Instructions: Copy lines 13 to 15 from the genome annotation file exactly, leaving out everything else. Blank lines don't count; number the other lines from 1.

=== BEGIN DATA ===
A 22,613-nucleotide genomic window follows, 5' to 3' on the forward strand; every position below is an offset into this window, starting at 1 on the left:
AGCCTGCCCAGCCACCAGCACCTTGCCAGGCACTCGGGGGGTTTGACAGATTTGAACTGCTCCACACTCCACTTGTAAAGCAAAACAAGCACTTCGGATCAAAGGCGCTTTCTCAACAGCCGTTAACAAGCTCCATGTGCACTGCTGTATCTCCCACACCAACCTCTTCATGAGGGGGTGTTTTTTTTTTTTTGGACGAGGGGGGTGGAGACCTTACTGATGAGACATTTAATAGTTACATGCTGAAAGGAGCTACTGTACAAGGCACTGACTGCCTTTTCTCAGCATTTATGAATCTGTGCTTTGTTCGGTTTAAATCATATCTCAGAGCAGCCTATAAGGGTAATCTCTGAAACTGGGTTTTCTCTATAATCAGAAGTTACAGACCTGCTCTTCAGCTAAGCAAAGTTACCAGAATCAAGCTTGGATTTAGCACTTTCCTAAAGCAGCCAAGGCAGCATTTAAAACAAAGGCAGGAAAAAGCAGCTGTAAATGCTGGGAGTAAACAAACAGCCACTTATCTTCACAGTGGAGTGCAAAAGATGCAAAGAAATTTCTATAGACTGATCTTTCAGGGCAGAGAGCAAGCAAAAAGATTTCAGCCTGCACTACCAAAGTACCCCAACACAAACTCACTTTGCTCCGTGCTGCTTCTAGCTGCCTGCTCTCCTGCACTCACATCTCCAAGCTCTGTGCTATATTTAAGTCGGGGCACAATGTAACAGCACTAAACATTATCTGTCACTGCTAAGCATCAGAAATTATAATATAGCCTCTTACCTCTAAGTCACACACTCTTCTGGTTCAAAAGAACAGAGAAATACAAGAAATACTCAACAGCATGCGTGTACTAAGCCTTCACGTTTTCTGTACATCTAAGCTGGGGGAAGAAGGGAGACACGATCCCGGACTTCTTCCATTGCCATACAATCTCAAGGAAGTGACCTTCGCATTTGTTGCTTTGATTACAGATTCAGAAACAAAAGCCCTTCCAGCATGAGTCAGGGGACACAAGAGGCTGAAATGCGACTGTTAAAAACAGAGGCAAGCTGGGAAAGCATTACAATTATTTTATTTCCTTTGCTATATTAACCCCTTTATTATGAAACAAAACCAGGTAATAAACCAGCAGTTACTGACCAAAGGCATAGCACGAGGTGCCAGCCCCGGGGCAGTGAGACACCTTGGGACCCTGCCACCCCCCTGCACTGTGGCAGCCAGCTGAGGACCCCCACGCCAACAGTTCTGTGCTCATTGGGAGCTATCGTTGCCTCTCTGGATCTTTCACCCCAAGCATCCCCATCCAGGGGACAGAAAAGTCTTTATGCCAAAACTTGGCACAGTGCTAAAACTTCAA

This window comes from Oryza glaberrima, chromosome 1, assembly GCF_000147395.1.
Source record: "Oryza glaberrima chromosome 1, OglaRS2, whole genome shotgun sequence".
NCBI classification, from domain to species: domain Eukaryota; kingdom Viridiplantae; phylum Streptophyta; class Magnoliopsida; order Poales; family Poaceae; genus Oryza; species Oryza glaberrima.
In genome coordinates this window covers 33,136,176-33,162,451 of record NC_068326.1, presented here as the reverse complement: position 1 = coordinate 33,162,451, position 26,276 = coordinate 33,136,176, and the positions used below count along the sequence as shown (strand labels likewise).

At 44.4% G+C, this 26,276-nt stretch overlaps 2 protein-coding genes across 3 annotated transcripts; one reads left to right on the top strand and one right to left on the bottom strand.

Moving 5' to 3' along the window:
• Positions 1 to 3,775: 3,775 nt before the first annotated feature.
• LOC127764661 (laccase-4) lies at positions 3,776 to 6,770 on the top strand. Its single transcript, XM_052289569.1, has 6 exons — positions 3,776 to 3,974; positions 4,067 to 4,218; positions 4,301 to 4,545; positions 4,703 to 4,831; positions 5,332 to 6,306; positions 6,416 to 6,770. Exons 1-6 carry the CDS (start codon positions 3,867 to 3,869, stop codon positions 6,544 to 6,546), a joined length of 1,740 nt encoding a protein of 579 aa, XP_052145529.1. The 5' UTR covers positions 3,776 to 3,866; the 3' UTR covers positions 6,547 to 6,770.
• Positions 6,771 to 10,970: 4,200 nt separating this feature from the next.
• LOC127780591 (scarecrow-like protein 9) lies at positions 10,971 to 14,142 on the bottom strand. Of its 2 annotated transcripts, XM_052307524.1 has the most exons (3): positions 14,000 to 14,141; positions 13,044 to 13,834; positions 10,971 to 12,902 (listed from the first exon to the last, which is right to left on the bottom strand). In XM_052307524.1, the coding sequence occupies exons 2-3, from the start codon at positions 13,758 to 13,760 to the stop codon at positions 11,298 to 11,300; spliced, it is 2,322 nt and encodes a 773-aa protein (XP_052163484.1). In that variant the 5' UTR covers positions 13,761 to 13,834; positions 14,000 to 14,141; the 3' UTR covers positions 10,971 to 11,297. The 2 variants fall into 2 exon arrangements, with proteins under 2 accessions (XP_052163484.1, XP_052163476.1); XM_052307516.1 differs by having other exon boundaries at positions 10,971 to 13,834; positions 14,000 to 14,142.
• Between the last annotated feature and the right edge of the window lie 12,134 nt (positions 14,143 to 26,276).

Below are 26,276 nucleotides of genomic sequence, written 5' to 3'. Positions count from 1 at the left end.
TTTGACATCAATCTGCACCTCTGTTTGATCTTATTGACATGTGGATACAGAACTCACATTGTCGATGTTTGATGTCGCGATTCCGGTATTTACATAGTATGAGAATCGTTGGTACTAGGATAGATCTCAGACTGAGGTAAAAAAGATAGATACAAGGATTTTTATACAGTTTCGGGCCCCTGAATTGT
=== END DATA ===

• Between the last annotated feature and the right edge of the window lie 12,134 nt (positions 14,143 to 26,276).

Below are 26,276 nucleotides of genomic sequence, written 5' to 3'. Positions count from 1 at the left end.
TTTGACATCAATCTGCACCTCTGTTTGATCTTATTGACATGTGGATACAGAACTCACATTGTCGATGTTTGATGTCGCGATTCCGGTATTTACATAGTATGAGAATCGTTGGTACTAGGATAGATCTCAGACTGAGGTAAAAAAGATAGATACAAGGATTTTTATACAGTTTCGGGCCCCTGAATTGT